Show simple item record

dc.contributor.authorNemiroski, Alex
dc.contributor.authorGonidec, Mathieu
dc.contributor.authorFox, Jerome Michael
dc.contributor.authorJean-Remy, Philip
dc.contributor.authorTurnage, Evan
dc.contributor.authorWhitesides, George McClelland
dc.date.accessioned2015-06-29T20:23:31Z
dc.date.issued2014
dc.identifier.citationNemiroski, Alex, Mathieu Gonidec, Jerome M. Fox, Philip Jean-Remy, Evan Turnage, and George M. Whitesides. 2014. “Engineering Shadows to Fabricate Optical Metasurfaces.” ACS Nano 8 (11) (November 25): 11061–11070. doi:10.1021/nn504214b.en_US
dc.identifier.issn1936-0851en_US
dc.identifier.urihttp://nrs.harvard.edu/urn-3:HUL.InstRepos:16883004
dc.description.abstractOptical metasurfaces—patterned arrays of plasmonic nanoantennas that enable the precise manipulation of light–matter interactions—are emerging as critical components in many nanophotonic materials, including planar metamaterials, chemical and biological sensors, and photovoltaics. The development of these materials has been slowed by the difficulty of efficiently fabricating patterns with the required combinations of intricate nanoscale structure, high areal density, and/or heterogeneous composition. One convenient strategy that enables parallel fabrication of periodic nanopatterns uses self-assembled colloidal monolayers as shadow masks; this method has, however, not been extended beyond a small set of simple patterns and, thus, has remained incompatible with the broad design requirements of metasurfaces. This paper demonstrates a technique—shadow-sphere lithography (SSL)—that uses sequential deposition from multiple angles through plasma-etched microspheres to expand the variety and complexity of structures accessible by colloidal masks. SSL harnesses the entire, relatively unexplored, space of shadow-derived shapes and—with custom software to guide multiangled deposition—contains sufficient degrees of freedom to (i) design and fabricate a wide variety of metasurfaces that incorporate complex structures with small feature sizes and multiple materials and (ii) generate, in parallel, thousands of variations of structures for high-throughput screening of new patterns that may yield unexpected optical spectra. This generalized approach to engineering shadows of spheres provides a new strategy for efficient prototyping and discovery of periodic metasurfaces.en_US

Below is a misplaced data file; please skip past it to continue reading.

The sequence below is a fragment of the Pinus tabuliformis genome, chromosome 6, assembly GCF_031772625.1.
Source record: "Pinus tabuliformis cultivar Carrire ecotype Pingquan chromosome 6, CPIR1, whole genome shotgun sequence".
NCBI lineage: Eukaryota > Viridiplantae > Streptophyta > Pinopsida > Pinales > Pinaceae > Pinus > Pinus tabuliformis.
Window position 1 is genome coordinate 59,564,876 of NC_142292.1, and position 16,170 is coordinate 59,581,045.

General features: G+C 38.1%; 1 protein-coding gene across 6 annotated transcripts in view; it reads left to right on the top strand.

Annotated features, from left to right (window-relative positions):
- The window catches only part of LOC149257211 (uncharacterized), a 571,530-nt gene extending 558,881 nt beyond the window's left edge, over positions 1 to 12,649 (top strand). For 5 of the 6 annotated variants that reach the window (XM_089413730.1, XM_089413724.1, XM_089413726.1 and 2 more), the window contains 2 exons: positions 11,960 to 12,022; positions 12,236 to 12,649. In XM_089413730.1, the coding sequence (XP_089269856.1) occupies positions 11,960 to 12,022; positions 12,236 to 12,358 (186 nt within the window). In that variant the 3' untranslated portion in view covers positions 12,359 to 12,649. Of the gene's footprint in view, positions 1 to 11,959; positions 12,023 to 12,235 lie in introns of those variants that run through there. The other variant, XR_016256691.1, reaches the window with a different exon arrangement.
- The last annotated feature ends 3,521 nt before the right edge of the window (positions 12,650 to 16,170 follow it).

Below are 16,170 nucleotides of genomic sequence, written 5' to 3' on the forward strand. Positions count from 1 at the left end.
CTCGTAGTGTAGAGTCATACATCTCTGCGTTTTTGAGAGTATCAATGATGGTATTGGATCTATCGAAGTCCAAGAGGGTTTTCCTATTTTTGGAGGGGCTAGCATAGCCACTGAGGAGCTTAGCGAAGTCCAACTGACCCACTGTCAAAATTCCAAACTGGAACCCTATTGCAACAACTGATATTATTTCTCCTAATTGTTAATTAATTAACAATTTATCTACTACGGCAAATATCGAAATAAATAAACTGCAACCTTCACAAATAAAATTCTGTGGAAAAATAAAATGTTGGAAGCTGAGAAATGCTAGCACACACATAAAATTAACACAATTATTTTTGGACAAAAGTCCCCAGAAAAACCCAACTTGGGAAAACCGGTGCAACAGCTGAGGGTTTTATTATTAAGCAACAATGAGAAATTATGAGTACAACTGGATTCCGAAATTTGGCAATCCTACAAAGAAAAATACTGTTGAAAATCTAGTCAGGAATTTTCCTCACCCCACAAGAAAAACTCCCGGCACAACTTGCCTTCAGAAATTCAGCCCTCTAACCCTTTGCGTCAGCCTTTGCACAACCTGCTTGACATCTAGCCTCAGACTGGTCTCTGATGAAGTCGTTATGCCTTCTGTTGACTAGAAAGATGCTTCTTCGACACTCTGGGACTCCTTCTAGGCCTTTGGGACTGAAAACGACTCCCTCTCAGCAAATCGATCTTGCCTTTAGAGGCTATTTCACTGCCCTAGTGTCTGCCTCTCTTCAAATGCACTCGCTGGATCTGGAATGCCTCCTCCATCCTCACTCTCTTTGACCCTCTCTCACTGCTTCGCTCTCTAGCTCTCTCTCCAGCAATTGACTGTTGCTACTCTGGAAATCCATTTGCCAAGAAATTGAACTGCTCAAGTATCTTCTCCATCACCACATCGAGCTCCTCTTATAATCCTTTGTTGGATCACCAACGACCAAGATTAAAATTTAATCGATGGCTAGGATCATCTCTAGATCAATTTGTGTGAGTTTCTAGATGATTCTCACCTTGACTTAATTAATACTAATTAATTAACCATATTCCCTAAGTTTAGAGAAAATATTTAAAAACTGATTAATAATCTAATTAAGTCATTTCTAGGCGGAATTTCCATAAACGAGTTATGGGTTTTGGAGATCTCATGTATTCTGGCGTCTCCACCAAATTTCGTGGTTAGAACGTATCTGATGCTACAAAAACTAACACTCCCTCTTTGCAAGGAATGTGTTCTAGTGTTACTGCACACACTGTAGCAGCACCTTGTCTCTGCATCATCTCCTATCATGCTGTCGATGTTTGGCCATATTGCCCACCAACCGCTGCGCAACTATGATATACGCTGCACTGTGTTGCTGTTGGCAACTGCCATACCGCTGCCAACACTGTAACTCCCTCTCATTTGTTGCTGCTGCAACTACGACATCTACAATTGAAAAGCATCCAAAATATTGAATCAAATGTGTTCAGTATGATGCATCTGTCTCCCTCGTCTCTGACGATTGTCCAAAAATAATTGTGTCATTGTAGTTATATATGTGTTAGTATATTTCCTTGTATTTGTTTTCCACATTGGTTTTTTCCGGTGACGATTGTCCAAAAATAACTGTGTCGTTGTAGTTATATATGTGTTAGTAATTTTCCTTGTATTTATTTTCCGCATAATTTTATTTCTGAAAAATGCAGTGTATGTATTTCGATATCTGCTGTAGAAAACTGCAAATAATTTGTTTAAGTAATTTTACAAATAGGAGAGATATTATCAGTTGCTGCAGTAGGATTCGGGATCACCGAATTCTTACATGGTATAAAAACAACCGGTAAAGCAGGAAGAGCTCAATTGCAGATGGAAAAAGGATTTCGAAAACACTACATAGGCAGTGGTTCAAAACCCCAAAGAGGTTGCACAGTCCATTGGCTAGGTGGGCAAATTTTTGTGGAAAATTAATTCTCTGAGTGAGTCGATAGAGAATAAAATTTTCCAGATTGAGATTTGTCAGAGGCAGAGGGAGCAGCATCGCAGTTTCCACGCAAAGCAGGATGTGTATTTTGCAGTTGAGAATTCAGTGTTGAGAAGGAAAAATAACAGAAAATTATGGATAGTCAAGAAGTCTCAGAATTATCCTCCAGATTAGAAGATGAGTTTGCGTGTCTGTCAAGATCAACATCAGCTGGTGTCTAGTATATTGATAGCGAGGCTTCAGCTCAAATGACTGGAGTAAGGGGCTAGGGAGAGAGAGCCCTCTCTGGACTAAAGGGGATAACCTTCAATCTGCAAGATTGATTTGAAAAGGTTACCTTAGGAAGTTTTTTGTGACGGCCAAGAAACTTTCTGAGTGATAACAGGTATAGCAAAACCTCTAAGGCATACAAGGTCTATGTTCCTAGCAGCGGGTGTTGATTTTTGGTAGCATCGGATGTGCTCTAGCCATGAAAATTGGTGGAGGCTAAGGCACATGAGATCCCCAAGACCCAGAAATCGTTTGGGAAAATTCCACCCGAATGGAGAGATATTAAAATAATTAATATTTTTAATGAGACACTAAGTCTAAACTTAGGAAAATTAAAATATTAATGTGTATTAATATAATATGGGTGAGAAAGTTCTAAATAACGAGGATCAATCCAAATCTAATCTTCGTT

dc.description.sponsorshipChemistry and Chemical Biologyen_US
dc.language.isoen_USen_US
dc.publisherAmerican Chemical Society (ACS)en_US
dc.relation.isversionofdoi:10.1021/nn504214ben_US
dash.licenseOAP
dc.subjectnanophotonicsen_US
dc.subjectmetasurfacesen_US
dc.subjectnanoantennasen_US
dc.subjectplasmonicsen_US
dc.subjectnanofabricationen_US
dc.subjectnanosphere lithographyen_US
dc.subjectcolloidal lithographyen_US
dc.subjectshadow-sphere lithographyen_US
dc.titleEngineering Shadows to Fabricate Optical Metasurfacesen_US
dc.typeJournal Articleen_US
dc.description.versionAccepted Manuscripten_US
dc.relation.journalACS Nanoen_US
dash.depositing.authorWhitesides, George McClelland
dc.date.available2015-06-29T20:23:31Z
dc.identifier.doi10.1021/nn504214b*
workflow.legacycommentsFAR 2014en_US
dash.contributor.affiliatedGonidec, Mathieu
dash.contributor.affiliatedFox, Jerome Michael
dash.contributor.affiliatedNemiroski, Alex
dash.contributor.affiliatedWhitesides, George


Files in this item

Thumbnail

This item appears in the following Collection(s)

Show simple item record